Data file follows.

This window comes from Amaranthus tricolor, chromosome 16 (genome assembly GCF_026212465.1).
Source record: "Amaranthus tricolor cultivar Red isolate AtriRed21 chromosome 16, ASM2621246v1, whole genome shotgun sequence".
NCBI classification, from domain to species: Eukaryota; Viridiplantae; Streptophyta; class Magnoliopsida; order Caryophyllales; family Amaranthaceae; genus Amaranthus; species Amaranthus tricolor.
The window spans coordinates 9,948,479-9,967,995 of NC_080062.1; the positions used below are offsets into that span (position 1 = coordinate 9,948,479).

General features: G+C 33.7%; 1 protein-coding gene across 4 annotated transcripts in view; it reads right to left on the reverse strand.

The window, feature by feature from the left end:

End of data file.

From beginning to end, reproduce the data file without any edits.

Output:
This window comes from Amaranthus tricolor, chromosome 16 (genome assembly GCF_026212465.1).
Source record: "Amaranthus tricolor cultivar Red isolate AtriRed21 chromosome 16, ASM2621246v1, whole genome shotgun sequence".
NCBI classification, from domain to species: Eukaryota; Viridiplantae; Streptophyta; class Magnoliopsida; order Caryophyllales; family Amaranthaceae; genus Amaranthus; species Amaranthus tricolor.
The window spans coordinates 9,948,479-9,967,995 of NC_080062.1; the positions used below are offsets into that span (position 1 = coordinate 9,948,479).

General features: G+C 33.7%; 1 protein-coding gene across 4 annotated transcripts in view; it reads right to left on the reverse strand.

The window, feature by feature from the left end: